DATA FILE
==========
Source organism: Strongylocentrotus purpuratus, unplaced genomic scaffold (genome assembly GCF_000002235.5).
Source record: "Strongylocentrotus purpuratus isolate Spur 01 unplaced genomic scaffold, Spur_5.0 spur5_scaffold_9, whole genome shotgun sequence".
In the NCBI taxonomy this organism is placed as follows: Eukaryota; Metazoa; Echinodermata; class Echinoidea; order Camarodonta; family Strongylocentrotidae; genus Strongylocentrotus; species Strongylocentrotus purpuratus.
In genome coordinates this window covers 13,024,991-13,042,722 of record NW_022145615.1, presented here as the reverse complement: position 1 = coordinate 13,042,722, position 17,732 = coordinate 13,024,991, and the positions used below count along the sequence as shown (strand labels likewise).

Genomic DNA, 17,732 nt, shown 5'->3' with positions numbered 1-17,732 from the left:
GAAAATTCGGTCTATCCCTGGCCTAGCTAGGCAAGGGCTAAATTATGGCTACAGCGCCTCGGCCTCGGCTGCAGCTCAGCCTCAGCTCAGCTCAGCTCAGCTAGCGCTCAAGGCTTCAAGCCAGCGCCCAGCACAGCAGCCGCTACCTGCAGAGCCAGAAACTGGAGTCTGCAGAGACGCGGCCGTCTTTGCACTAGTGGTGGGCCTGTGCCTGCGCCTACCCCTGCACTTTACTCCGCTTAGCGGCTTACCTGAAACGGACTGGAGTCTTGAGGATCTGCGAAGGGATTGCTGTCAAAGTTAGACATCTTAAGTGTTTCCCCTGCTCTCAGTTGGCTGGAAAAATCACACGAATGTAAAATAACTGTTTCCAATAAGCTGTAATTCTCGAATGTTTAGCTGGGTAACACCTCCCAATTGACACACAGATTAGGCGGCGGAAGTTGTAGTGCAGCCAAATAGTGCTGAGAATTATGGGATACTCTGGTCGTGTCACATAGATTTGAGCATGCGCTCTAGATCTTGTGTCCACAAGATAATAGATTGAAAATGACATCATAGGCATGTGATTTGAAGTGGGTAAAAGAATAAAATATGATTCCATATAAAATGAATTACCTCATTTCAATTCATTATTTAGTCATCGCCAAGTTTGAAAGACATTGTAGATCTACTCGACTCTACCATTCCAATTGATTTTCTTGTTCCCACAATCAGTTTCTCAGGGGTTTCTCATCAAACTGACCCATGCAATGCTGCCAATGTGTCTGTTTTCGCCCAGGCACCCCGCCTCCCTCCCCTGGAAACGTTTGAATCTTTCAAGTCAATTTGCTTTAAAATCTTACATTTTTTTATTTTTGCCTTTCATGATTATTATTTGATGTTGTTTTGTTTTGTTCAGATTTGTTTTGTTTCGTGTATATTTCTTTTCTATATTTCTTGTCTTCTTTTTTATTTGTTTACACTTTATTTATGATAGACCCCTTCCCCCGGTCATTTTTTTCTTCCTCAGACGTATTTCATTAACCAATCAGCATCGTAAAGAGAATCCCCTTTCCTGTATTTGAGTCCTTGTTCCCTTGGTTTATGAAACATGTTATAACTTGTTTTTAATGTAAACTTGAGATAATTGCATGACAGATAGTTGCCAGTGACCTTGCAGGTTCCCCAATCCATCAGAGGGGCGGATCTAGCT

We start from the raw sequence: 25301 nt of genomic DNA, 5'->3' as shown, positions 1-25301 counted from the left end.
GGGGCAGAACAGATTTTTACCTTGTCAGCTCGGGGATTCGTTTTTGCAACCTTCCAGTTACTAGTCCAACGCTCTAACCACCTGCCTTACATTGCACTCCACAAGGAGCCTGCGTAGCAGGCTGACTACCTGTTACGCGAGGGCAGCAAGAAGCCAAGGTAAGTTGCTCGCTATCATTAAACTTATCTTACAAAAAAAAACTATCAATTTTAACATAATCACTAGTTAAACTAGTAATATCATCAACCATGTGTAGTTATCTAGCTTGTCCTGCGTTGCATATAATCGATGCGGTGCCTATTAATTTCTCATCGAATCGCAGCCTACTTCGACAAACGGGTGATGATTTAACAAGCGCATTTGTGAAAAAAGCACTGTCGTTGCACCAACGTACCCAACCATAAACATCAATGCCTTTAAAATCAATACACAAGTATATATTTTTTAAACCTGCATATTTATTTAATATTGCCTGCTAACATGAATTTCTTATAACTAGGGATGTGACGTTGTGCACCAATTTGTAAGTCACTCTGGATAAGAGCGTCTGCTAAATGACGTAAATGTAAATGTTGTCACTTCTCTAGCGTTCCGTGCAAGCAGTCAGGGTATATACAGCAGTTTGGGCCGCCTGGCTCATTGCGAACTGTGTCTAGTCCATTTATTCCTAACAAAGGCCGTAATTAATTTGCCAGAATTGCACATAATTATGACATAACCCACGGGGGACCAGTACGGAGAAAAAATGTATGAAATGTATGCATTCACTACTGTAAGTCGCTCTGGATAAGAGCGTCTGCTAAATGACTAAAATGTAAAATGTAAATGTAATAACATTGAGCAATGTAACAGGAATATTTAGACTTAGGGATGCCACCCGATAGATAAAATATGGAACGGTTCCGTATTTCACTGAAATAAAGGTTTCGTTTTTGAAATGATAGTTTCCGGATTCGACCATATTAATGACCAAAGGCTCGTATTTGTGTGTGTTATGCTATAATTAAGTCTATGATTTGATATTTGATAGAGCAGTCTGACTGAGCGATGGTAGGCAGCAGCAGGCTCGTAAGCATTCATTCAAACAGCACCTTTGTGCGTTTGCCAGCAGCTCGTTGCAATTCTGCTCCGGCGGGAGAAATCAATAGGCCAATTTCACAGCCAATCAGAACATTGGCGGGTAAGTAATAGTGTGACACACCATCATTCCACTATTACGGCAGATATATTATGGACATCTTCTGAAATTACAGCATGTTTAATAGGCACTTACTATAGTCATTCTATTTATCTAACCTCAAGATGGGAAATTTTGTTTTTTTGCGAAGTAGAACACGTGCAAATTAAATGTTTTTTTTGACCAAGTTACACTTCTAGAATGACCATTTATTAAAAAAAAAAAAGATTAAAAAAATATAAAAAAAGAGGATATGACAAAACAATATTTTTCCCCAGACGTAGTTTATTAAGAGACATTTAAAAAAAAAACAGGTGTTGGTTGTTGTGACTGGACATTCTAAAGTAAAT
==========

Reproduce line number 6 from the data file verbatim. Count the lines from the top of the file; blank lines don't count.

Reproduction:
GAAAATTCGGTCTATCCCTGGCCTAGCTAGGCAAGGGCTAAATTATGGCTACAGCGCCTCGGCCTCGGCTGCAGCTCAGCCTCAGCTCAGCTCAGCTCAGCTAGCGCTCAAGGCTTCAAGCCAGCGCCCAGCACAGCAGCCGCTACCTGCAGAGCCAGAAACTGGAGTCTGCAGAGACGCGGCCGTCTTTGCACTAGTGGTGGGCCTGTGCCTGCGCCTACCCCTGCACTTTACTCCGCTTAGCGGCTTACCTGAAACGGACTGGAGTCTTGAGGATCTGCGAAGGGATTGCTGTCAAAGTTAGACATCTTAAGTGTTTCCCCTGCTCTCAGTTGGCTGGAAAAATCACACGAATGTAAAATAACTGTTTCCAATAAGCTGTAATTCTCGAATGTTTAGCTGGGTAACACCTCCCAATTGACACACAGATTAGGCGGCGGAAGTTGTAGTGCAGCCAAATAGTGCTGAGAATTATGGGATACTCTGGTCGTGTCACATAGATTTGAGCATGCGCTCTAGATCTTGTGTCCACAAGATAATAGATTGAAAATGACATCATAGGCATGTGATTTGAAGTGGGTAAAAGAATAAAATATGATTCCATATAAAATGAATTACCTCATTTCAATTCATTATTTAGTCATCGCCAAGTTTGAAAGACATTGTAGATCTACTCGACTCTACCATTCCAATTGATTTTCTTGTTCCCACAATCAGTTTCTCAGGGGTTTCTCATCAAACTGACCCATGCAATGCTGCCAATGTGTCTGTTTTCGCCCAGGCACCCCGCCTCCCTCCCCTGGAAACGTTTGAATCTTTCAAGTCAATTTGCTTTAAAATCTTACATTTTTTTATTTTTGCCTTTCATGATTATTATTTGATGTTGTTTTGTTTTGTTCAGATTTGTTTTGTTTCGTGTATATTTCTTTTCTATATTTCTTGTCTTCTTTTTTATTTGTTTACACTTTATTTATGATAGACCCCTTCCCCCGGTCATTTTTTTCTTCCTCAGACGTATTTCATTAACCAATCAGCATCGTAAAGAGAATCCCCTTTCCTGTATTTGAGTCCTTGTTCCCTTGGTTTATGAAACATGTTATAACTTGTTTTTAATGTAAACTTGAGATAATTGCATGACAGATAGTTGCCAGTGACCTTGCAGGTTCCCCAATCCATCAGAGGGGCGGATCTAGCT